The funders

The Clark Center was largely made possible by a gift of $90 million from James H. Clark, a former Stanford engineering professor and founder of Silicon Graphics and Netscape who was on hand for the celebration.

James Clark, the research center’s namesake and a former Stanford engineering professor, spoke Friday with Don Knuth, the Fletcher Jones Professor of Computer Science, Emeritus, after the building-dedication ceremony. Photo: L.A. Cicero

Hennessy disclosed in his remarks that the building's other major donor, previously anonymous, was The Atlantic Philanthropies, which contributed $60 million.

Clark told the gathering that he drew inspiration from his three years on the faculty, and added that "amazing things happen when smart people from different disciplines join together to create something new."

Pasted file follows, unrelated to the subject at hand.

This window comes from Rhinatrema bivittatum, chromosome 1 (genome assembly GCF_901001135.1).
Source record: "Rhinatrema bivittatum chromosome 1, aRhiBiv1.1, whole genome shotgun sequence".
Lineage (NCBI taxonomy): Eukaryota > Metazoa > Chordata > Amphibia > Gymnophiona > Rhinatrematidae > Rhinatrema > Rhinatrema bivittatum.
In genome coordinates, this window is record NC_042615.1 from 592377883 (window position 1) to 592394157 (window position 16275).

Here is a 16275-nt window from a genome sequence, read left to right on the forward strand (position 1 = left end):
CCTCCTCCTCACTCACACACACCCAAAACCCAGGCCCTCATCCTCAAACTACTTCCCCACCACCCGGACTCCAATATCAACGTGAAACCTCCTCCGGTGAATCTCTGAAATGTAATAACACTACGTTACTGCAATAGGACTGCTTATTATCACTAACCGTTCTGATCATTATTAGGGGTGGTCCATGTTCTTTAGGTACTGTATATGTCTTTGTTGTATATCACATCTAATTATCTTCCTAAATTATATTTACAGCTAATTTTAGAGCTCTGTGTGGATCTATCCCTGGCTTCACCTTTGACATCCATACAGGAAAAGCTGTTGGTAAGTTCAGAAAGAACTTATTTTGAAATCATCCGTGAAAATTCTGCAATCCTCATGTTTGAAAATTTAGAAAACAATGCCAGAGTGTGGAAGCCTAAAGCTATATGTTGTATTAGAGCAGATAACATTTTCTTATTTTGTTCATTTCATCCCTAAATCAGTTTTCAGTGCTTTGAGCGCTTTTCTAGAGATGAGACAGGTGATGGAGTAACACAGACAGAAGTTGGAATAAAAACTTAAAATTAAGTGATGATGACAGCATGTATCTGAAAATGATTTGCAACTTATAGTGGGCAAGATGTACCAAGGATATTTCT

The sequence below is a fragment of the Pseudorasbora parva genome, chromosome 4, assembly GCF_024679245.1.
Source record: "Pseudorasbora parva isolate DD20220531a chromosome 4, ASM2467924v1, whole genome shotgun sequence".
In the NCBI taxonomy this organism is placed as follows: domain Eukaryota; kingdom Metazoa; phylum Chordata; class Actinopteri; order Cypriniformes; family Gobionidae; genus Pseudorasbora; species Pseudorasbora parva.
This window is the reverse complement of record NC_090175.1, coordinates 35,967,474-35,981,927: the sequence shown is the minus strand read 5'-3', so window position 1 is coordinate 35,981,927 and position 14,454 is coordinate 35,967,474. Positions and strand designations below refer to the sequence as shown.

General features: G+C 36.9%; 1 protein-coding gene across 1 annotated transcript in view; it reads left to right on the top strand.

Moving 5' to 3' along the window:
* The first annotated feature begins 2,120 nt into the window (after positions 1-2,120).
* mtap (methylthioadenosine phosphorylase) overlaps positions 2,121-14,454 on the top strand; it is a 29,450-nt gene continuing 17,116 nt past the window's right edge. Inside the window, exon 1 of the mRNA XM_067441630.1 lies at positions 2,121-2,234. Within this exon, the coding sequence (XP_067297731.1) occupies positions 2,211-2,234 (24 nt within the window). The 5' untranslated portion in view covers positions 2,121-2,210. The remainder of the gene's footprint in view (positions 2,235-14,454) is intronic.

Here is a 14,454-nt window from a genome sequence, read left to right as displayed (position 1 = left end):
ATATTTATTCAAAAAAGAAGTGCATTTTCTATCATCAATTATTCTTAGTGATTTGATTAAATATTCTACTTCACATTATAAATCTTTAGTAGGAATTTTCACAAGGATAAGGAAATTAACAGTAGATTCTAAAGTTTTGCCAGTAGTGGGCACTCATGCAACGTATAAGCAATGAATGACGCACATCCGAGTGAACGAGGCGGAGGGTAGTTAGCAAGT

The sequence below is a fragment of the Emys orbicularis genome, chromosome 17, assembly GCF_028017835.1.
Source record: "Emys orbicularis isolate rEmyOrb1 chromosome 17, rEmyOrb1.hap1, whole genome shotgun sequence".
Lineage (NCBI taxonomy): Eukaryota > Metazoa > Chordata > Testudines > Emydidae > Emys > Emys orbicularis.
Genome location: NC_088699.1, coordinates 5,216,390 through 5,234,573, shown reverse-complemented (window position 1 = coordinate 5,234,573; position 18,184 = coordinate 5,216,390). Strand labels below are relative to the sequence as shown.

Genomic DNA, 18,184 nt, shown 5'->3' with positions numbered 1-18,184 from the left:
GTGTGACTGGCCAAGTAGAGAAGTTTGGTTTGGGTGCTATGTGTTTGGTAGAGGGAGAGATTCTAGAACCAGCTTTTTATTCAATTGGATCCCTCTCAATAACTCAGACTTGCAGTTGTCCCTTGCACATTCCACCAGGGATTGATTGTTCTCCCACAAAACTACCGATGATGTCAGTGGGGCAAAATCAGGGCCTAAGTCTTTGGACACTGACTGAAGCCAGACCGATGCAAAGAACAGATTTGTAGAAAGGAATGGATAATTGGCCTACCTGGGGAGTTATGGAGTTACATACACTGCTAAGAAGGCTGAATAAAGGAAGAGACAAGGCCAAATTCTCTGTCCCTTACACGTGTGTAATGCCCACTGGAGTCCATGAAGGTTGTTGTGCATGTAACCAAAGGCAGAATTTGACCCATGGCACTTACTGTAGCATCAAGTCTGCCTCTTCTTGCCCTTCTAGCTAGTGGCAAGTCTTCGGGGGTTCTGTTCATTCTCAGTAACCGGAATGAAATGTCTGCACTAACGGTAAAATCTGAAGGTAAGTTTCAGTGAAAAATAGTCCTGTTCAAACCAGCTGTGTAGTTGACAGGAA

Clark said he contributed to Stanford to acknowledge the great people with whom he shared concepts and ideas. He made no mention of his decision in 2001 to suspend $60 million of his original $150 million pledge to protest President Bush's decision to limit federal funding of human embryonic stem cell research.

"At the university, we had tremendous latitude in our research," Clark recalled. "We had freedom to pursue our ideas without impediments and autonomy to venture out into the private sector. This great university was nothing less than Mecca for me.

"Throughout my academic career, I crossed boundaries to work with others ... and I believe this had a direct bearing on my success. I know that the collaborative model works and I know specifically that it works at Stanford," Clark said.

No holds barred

The transparency of the building was a recurring theme in the talks of the day, along with its openness, fluidity and lack of barriers, all serving as metaphors for the research taking place inside.